You can't just buy a Thermomix. First, you have to attend a demonstration party.
At the party a Thermomix consultant will whip up taste testers and even cocktails in the $2089 kitchen appliance all while cannily bypassing traditional retail and online channels.
But the Thermomix sales method is under scrutiny by the courts shedding new light on the private family business which sells more than 50,000 Thermomixs a year in Australia and turns over more than $60 million a year.
Thermomix consultants operate on a commission basis earning $220 per appliance, rising to as much as $380 per machine after five or more sales per month.
According to Grace Mazur, the founder and owner of Thermomix in Australia, the consultants are key to Thermomix's sales process.
"We are selling a service and when customers purchase the Thermomix we adjust to the customers needs," Mazur says. "Our consultants can guide the customers to a solution."
But the remuneration paid to consultants is now the subject of a legal stoush in a case currently before the WA District court.
The case has been brought by Elisabeth Higgins, a former Thermomix in Australia consultant, who claims her business was taken away without compensation.
Higgins joined Thermomix in Australia in 2007 and become a group leader in 2008, which enabled her to manage other consultants and earn a commission from their sales.
Higgins claims a boundary change to the geographic area she managed was made without her agreement and resulted in consultants being transferred away from her leadership before she was dumped from the role in 2014.
In 2014 Higgins claims she lead a team of 13 consultants and expected to earn $60,617.16 from the consultants.
Mazur says as the case is before the courts she cannot comment on it.
"Some are full time and do a lot of hours because that is what they are looking for and some are working part-time and the income is a supplement," she says. "The consultants are independent business people, we cannot control them and we don't want to control them."
Higgins declined to comment.
"People might say it's a cult but it's really people wanting to share their experience about how it's changed their lives and how they've moved from fast food to cooking fresh food."Grace Mazur, founder and owner of Thermomix in Australia
The litigation is not the first challenge Mazur has faced running Thermomix in Australia with widespread consumer backlash after the new Thermomix TM5 model was released in 2014 without prior warning.
Customers who had purchased the old model for only $50 less days beforehand were outraged and demanded their money back and advocacy group Choice awarded Thermomix a "shonky" award for its behaviour.
Mazur says the lack of communication is a failure the business has learnt from and it is being proactive in publicising its latest product testing of a new Wi-Fi-enabled Thermomix product the Cook-Key.
"We are communicating ahead of time so all customers are aware of it," she says.
Even more damaging was an Australian Competition and Consumer Commission investigation last year after some customers suffered second degree burns when their machines exploded at high speed.
Again, Mazur says this was an opportunity to learn.
"You experience different challenges in the growth phase and in later phases," she says. "You learn from every experience as you move through it."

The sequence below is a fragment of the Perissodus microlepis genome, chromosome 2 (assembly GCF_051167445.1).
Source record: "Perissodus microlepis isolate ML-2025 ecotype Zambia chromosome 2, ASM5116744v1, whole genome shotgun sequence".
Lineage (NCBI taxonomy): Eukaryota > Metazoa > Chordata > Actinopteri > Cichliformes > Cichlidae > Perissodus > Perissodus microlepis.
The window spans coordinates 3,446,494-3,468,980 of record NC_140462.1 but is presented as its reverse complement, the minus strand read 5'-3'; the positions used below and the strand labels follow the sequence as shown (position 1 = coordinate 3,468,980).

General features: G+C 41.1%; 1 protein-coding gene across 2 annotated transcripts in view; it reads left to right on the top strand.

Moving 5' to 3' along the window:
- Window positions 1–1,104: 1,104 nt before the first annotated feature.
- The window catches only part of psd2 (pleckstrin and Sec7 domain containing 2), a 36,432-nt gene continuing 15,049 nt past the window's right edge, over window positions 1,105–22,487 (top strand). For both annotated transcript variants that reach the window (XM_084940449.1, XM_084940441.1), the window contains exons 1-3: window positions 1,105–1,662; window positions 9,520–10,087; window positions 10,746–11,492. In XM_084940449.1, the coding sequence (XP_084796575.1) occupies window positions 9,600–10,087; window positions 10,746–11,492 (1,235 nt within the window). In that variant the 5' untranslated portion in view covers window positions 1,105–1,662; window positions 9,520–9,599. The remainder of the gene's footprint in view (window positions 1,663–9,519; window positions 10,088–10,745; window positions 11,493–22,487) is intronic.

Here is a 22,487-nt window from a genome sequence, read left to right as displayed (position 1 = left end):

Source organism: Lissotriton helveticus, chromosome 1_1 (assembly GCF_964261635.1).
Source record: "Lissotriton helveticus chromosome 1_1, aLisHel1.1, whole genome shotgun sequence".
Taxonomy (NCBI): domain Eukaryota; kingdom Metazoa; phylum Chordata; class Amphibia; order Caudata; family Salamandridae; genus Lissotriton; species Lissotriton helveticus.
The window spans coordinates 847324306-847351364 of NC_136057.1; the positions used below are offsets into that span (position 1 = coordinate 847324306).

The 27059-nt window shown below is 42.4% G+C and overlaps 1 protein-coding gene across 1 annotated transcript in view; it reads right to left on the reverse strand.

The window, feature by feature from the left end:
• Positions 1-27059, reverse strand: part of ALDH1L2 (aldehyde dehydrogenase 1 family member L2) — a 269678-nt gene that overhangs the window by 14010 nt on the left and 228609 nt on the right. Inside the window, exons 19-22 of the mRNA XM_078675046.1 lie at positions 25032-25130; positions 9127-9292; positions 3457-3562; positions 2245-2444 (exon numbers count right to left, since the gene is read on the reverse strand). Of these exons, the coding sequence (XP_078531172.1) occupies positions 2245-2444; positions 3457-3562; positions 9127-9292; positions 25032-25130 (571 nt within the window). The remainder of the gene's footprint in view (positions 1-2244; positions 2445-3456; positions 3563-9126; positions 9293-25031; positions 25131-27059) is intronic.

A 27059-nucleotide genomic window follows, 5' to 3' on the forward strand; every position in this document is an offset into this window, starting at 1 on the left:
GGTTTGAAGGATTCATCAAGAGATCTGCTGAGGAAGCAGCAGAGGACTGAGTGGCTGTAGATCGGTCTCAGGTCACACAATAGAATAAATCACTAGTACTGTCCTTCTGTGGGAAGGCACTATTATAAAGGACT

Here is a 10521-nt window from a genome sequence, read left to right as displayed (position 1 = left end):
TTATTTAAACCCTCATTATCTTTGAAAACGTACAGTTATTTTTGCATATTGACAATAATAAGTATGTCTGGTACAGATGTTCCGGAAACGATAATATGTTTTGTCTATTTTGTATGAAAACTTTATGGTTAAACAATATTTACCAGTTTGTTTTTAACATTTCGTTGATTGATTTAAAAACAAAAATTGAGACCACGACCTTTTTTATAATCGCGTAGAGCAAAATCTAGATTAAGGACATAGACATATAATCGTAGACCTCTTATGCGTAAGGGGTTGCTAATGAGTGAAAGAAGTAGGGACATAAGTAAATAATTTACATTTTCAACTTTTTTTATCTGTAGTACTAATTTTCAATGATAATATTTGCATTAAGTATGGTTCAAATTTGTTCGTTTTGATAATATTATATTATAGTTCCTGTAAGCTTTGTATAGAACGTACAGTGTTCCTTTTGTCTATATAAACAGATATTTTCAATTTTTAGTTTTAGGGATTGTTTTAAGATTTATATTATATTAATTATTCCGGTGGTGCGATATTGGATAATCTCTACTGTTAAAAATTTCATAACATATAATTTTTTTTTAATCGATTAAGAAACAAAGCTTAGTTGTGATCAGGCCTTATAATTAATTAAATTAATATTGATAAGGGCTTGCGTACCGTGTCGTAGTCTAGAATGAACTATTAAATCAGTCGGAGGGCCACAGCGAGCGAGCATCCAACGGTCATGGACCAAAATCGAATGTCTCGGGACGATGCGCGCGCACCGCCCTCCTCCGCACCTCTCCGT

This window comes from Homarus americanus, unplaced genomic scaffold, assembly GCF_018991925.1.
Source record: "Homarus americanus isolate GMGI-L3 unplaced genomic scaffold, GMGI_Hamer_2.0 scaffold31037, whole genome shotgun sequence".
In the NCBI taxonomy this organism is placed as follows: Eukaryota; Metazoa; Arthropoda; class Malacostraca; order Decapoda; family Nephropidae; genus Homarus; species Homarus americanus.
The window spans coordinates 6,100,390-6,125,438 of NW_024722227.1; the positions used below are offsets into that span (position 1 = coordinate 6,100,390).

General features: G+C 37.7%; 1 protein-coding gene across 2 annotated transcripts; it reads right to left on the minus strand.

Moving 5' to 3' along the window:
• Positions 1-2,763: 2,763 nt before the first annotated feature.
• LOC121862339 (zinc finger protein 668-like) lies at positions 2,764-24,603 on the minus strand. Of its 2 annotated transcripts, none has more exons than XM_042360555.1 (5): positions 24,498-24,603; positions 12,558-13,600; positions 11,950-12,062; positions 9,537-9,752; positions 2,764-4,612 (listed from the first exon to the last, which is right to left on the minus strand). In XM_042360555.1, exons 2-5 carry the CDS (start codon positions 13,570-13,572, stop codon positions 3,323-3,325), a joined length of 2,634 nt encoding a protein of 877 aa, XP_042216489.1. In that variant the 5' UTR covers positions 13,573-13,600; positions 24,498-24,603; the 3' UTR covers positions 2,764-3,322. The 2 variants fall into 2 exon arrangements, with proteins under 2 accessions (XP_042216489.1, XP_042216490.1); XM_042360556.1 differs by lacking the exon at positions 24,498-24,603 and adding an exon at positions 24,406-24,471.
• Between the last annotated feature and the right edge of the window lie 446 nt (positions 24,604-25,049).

Bringing Thermomix to Australia
Mazur, 56, has built her business on a chance discovery after the mother and mining consultant first came across Thermomix during a holiday to Poland 17 years ago.
"I went back for a holiday and caught up with a friend from high school and while we were having coffee the kids cooked up a storm and we had a three-course meal," she says. "I ended up having a demonstration back then so I made sure I knew how to use it and I brought it back to Australia.
“Working full time I was running my own business in the mining industry and I could see how much time it saved me so I wanted to make sure everyone could have the same experience."
With no experience in the industry Mazur negotiated with Thermomix's German owner, Vorwerk, for the exclusive rights to distribute the product in Australia.
Negotiations took almost a year and Mazur and her husband Witek ploughed in $80,000 of their savings to found Thermomix in Australia in 2001.
"[Vorwerk] had average experiences in English speaking markets, they had tried in Australia once before and in the United Kingdom and America and it didn't work out," she says.
"The geography and travel is very challenging in Australia. My first goal was to break even and we were reinvesting all the time."
Thermomix in Australia now employs over 100 staff but it is still essentially a family business with Mazur's 34-year-old daughter, Bianca, heading up the New Zealand arm of the business.
"I've been involved from day dot when Mum bought the Thermomix home," Bianca says. "I've learnt a lot from Mum building the business from scratch. It's a different dynamic in a family business, we communicate in a different way. Now we have a lot of consultants who are mothers and daughters working together as well."
Thermomix now faces an increasing number of competitors including the Bellini and Tefal Cuisine Companion, but Mazur says Thermomix's dominance is not under threat.
"It's good for the market because it creates more awareness," Mazur says. "Thermomix is the market leader it has been doing the product since the 70s so they are really ahead of the pack."
Mazur is confident Thermomix will continue to grow.
"Everywhere I go and meet people there is a big passion for Thermomix and everyone has a story for how it has changed their lives," she says. "People might say it's a cult but it's really people wanting to share their experience about how it's changed their lives and how they've moved from fast food to cooking fresh food."